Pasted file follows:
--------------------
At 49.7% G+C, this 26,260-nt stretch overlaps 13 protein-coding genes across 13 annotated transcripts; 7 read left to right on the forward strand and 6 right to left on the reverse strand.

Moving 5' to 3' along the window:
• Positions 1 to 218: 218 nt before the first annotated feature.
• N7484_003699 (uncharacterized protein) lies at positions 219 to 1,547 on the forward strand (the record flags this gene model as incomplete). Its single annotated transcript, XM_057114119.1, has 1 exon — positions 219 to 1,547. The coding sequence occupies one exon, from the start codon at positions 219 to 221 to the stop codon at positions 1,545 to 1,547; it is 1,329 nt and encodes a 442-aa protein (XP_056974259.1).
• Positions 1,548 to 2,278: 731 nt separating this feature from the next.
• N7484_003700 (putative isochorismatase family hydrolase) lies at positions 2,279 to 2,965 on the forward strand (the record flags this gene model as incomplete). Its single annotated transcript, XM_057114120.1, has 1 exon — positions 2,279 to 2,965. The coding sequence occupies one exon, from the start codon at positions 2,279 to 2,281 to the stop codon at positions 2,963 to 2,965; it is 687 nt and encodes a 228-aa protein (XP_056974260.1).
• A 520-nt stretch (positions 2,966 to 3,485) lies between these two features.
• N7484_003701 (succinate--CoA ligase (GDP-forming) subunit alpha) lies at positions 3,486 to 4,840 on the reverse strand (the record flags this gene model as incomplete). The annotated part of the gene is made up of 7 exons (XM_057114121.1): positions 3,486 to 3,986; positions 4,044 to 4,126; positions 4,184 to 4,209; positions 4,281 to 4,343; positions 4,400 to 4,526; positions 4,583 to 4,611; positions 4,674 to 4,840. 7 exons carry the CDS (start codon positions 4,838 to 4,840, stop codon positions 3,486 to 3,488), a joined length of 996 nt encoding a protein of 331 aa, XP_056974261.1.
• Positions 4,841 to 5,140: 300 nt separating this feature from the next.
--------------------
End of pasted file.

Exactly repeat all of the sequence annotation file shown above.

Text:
At 49.7% G+C, this 26,260-nt stretch overlaps 13 protein-coding genes across 13 annotated transcripts; 7 read left to right on the forward strand and 6 right to left on the reverse strand.

Moving 5' to 3' along the window:
• Positions 1 to 218: 218 nt before the first annotated feature.
• N7484_003699 (uncharacterized protein) lies at positions 219 to 1,547 on the forward strand (the record flags this gene model as incomplete). Its single annotated transcript, XM_057114119.1, has 1 exon — positions 219 to 1,547. The coding sequence occupies one exon, from the start codon at positions 219 to 221 to the stop codon at positions 1,545 to 1,547; it is 1,329 nt and encodes a 442-aa protein (XP_056974259.1).
• Positions 1,548 to 2,278: 731 nt separating this feature from the next.
• N7484_003700 (putative isochorismatase family hydrolase) lies at positions 2,279 to 2,965 on the forward strand (the record flags this gene model as incomplete). Its single annotated transcript, XM_057114120.1, has 1 exon — positions 2,279 to 2,965. The coding sequence occupies one exon, from the start codon at positions 2,279 to 2,281 to the stop codon at positions 2,963 to 2,965; it is 687 nt and encodes a 228-aa protein (XP_056974260.1).
• A 520-nt stretch (positions 2,966 to 3,485) lies between these two features.
• N7484_003701 (succinate--CoA ligase (GDP-forming) subunit alpha) lies at positions 3,486 to 4,840 on the reverse strand (the record flags this gene model as incomplete). The annotated part of the gene is made up of 7 exons (XM_057114121.1): positions 3,486 to 3,986; positions 4,044 to 4,126; positions 4,184 to 4,209; positions 4,281 to 4,343; positions 4,400 to 4,526; positions 4,583 to 4,611; positions 4,674 to 4,840. 7 exons carry the CDS (start codon positions 4,838 to 4,840, stop codon positions 3,486 to 3,488), a joined length of 996 nt encoding a protein of 331 aa, XP_056974261.1.
• Positions 4,841 to 5,140: 300 nt separating this feature from the next.